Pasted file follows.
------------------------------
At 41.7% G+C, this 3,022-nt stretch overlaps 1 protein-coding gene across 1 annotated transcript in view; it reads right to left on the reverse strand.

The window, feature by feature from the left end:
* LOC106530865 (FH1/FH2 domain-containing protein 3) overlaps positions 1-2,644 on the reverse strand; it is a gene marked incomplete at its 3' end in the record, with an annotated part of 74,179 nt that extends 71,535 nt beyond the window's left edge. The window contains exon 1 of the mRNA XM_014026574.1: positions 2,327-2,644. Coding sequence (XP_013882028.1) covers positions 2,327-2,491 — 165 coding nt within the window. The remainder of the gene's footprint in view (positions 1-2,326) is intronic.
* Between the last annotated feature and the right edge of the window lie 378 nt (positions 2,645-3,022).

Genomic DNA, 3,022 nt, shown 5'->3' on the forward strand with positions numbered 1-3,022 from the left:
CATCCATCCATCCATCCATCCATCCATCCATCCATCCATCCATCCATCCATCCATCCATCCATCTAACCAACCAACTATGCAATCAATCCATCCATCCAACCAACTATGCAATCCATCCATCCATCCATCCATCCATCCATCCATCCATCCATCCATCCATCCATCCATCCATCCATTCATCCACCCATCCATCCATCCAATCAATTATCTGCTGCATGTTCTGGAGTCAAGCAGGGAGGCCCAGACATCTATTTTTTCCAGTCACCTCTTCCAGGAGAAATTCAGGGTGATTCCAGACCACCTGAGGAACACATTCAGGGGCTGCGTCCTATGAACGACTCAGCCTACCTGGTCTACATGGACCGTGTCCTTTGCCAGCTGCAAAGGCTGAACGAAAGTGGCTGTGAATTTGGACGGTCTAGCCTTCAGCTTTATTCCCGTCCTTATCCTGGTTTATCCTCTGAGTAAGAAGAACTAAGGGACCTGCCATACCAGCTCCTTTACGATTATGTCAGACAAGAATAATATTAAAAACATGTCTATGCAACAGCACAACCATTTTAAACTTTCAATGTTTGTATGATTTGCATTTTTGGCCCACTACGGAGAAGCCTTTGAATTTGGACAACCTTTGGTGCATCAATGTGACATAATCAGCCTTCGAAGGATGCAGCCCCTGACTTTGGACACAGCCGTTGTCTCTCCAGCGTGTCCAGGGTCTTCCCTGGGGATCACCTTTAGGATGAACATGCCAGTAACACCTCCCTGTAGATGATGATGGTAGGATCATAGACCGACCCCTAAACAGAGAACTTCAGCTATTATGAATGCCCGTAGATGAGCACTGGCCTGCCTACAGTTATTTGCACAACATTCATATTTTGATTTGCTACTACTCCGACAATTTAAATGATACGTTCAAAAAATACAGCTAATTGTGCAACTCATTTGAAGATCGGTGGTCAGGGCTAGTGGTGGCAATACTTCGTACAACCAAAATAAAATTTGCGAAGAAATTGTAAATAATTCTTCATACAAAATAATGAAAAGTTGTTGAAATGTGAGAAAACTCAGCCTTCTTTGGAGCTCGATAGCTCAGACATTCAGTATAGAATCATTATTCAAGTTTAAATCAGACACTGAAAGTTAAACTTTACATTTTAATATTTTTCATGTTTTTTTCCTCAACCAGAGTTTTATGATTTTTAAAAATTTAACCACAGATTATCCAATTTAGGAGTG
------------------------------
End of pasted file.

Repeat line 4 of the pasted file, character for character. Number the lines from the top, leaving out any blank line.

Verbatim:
* Between the last annotated feature and the right edge of the window lie 378 nt (positions 2,645-3,022).